Twenty extra volunteers had to be drafted in by Royal Mail to sort birthday cards for his home, and after achieving the challenge, the RAF sent a Hawker Hurricane and Spitfire for a surreal flypast over his home.
Nick Knowles of DIY SOS even lent a hand to help with a garden fence to keep the family out of the gaze of the paparazzi camped outside who were seeking a new daily angle to the nation’s most-read story.
“It was a special time,” remembers labourer Ian Knight, who lives a six-minute walk from Captain Tom’s home.
“There was huge media interest in him and the village and we were all so proud to have him and it [was] all happening right here, of course. It’s a quiet place where nothing really happens but all of a sudden, we were at the centre of it. It was great and we were amazed at the money coming in.”
Captain Tom, who was later knighted by the late Queen Elizabeth II, died a year later in 2021 after catching pneumonia and Covid-19.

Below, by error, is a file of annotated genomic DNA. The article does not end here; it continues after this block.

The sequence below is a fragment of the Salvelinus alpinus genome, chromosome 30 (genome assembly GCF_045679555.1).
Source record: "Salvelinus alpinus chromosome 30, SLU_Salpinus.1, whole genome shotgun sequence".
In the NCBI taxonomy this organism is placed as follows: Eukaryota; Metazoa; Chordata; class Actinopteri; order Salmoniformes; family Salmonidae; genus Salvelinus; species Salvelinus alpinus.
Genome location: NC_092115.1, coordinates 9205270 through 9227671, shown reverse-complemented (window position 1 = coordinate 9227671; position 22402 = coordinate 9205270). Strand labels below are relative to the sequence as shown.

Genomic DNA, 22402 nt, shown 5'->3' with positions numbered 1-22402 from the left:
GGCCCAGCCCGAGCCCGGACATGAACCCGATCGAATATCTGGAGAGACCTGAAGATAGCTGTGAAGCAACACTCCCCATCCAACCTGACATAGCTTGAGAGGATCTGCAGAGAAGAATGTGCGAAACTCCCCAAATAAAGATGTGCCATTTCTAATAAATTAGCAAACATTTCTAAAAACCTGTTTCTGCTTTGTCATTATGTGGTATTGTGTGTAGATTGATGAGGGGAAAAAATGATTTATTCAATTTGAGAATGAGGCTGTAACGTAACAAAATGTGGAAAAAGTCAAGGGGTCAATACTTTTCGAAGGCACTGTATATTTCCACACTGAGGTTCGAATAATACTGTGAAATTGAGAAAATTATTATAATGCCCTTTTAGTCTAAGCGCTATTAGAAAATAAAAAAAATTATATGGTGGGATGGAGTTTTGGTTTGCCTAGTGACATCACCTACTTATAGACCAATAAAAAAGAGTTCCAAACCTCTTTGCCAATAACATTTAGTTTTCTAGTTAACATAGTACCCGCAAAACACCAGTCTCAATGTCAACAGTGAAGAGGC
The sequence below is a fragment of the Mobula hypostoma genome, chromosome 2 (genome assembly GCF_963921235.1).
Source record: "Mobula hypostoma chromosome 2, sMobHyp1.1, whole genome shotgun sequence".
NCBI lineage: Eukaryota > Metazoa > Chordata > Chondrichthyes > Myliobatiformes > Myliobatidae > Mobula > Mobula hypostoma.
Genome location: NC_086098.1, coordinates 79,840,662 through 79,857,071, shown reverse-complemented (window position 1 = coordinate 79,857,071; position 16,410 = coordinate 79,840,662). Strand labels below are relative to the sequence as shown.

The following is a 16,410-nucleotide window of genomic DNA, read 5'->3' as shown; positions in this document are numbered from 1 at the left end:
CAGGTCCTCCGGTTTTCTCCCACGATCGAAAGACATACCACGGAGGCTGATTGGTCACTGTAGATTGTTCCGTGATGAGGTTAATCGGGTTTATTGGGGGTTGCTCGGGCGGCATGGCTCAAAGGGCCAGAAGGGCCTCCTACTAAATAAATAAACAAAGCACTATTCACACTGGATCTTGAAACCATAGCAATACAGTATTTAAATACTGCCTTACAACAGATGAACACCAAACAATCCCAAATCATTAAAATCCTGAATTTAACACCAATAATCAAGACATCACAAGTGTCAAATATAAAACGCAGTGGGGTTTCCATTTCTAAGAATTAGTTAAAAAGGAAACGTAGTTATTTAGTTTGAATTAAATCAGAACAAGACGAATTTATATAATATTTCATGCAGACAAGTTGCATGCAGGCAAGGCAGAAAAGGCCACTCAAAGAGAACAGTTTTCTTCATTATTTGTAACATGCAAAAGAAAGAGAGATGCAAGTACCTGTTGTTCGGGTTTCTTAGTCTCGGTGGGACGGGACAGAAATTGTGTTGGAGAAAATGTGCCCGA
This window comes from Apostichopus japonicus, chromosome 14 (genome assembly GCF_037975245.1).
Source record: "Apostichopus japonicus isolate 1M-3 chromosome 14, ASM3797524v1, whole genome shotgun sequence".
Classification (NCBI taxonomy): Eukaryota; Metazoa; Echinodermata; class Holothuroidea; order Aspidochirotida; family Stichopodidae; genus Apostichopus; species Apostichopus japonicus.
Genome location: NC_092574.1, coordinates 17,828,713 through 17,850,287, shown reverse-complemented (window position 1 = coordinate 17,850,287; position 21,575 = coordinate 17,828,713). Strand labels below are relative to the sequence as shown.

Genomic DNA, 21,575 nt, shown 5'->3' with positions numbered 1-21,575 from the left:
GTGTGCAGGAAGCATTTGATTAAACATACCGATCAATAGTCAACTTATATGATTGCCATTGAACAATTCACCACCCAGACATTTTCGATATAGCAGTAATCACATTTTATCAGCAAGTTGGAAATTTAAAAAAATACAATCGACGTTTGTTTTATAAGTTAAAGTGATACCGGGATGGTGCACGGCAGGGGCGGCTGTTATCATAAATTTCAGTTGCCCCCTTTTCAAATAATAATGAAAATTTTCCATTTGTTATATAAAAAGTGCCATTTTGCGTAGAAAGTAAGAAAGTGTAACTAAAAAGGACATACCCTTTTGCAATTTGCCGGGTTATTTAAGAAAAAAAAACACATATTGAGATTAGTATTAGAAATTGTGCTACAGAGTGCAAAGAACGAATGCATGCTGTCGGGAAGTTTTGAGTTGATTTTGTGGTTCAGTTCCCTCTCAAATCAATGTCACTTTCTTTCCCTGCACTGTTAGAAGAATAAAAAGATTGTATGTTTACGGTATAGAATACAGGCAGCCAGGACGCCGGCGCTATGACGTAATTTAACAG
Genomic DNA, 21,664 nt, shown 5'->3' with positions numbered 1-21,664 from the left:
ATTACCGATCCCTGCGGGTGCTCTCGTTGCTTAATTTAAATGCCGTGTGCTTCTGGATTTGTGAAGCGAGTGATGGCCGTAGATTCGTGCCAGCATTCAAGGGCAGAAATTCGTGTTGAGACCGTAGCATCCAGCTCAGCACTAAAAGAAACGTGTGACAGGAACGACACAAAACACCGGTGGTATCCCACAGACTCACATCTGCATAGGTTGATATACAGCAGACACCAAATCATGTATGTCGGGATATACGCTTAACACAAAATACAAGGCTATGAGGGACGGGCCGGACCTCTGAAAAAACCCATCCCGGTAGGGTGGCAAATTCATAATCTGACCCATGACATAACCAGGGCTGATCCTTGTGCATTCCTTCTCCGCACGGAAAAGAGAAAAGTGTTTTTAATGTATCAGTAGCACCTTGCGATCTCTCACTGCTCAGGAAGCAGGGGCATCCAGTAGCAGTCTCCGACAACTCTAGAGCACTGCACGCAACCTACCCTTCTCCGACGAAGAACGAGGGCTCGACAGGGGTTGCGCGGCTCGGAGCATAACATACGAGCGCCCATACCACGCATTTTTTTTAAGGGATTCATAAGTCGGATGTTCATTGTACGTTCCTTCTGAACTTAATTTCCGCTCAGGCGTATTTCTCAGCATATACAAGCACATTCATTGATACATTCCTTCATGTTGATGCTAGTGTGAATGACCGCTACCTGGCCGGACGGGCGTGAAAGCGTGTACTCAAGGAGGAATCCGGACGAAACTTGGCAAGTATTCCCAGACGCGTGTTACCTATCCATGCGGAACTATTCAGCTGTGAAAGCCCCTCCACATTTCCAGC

For his funeral, his coffin was driven from his home to Norse Road Crematorium in Bedford through the streets of his village while neighbours decorated signs and walls with red ribbons.
The village’s St Mary’s Church joined the commemorations by ringing the bells 100 times.
Captain Tom had raised an incredible £39.3m for the NHS and its charities – and so it appeared to make sense for his family, including his daughter Hannah Ingram-Moore and her husband Colin, to join his legacy with the Captain Tom Foundation, launched a month after the fundraiser.
But the good press simply couldn’t last forever – and soon the perceived good intentions of the family began to be picked over.
First, there was the £1.1m raised for the Captain Tom Foundation in the year up to May 2021 thanks to national fundraisers like Walk with Tom and The Captain Tom 100. But as revealed by The Independent, just £160,000 was released as grants to charities in the same timeframe. A Charity Commission investigation was launched over concerns about the charity’s management and independence from Captain Tom’s family.